The law relating to couples has altered considerably since I qualified as a solicitor in 2003.
Prior to 2005, marriage was only open to opposite sex couples. After 2005, we have seen the Civil Partnership Act come into force which enabled, for the first time, same sex couples to have their relationship legally recognised by them entering into a Civil Partnership.
We then saw a further change in 2014 when the law was changed to allow same sex couples to get married or, if they had already entered into a Civil Partnership, the option of converting their civil partnerships into a marriage thereby affording their relationship the same legal status as opposite sex married couples.
Although these changes are welcome, and reflect the nature of the society we live in today, there is still a gap in this area of law that needs to be filled.
Following on from Karen Maloney's recent blog about the myth surrounding common law husbands and wives, for some opposite sex couples the social expectations surrounding marriage is not something that they want to get involved with and, as a result, they do not want to get married.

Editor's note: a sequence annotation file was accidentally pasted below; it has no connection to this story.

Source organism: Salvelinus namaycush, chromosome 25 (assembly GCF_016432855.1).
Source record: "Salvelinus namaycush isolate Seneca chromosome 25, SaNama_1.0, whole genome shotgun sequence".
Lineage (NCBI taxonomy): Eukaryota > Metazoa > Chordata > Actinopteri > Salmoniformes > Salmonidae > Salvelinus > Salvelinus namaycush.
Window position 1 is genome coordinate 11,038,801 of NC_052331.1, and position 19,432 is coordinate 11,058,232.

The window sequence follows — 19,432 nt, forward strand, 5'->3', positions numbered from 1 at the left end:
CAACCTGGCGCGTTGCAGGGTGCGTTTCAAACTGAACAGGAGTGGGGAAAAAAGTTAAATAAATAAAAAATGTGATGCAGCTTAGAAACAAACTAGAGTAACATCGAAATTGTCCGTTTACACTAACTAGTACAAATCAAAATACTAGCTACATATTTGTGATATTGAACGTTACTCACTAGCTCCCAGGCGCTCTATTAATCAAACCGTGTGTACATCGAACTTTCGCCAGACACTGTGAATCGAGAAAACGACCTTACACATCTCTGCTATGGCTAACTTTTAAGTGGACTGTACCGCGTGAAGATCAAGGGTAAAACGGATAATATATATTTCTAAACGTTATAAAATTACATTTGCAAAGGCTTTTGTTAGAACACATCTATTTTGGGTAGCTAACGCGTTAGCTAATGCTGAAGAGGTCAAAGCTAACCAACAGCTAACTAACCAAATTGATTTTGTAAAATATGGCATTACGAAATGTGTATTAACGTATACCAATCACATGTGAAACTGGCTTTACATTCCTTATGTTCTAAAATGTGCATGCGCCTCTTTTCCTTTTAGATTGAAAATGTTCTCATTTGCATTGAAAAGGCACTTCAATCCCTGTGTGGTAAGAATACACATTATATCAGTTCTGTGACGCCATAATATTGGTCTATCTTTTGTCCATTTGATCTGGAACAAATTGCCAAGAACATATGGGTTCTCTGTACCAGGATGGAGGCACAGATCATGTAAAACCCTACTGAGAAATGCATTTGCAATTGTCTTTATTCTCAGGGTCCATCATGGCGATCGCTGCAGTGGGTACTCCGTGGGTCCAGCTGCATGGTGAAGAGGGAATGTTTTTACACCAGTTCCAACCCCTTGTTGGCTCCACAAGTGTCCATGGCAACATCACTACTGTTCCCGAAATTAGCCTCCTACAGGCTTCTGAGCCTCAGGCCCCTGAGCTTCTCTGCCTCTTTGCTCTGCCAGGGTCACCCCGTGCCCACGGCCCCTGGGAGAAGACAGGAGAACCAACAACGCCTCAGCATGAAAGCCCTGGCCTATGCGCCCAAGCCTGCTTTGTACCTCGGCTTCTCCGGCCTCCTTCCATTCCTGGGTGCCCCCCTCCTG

However, unless they actually get married, there is no way for these individuals to formalise their relationship and provide them with the security of the various legal rights and benefits that marriage provides.
To address this, whilst the obvious answer would be that the opposite sex couples should enter into a Civil Partnership, as this would give them almost identical rights to married couples, without having to be labelled as 'husband' and 'wife'. Unfortunately, this is currently not possible as the law does not allow opposite sex couples to enter into a Civil Partnership.
This obvious gap has been highlighted as discriminatory towards opposite sex couples and a change to this area of law may be on the horizon as permission has recently been granted for a judicial review to take place in January 2016 on this issue. This review may ultimately result in opposite sex couples being given the option of entering into a Civil Partnerships as opposed to getting married.
If such a change occurs, this will undoubtedly be a positive one as if, as a society, we are aiming for all couples' relationships to be equally recognised in a legal sense, then equality must be a two way street and the same options must be open to all.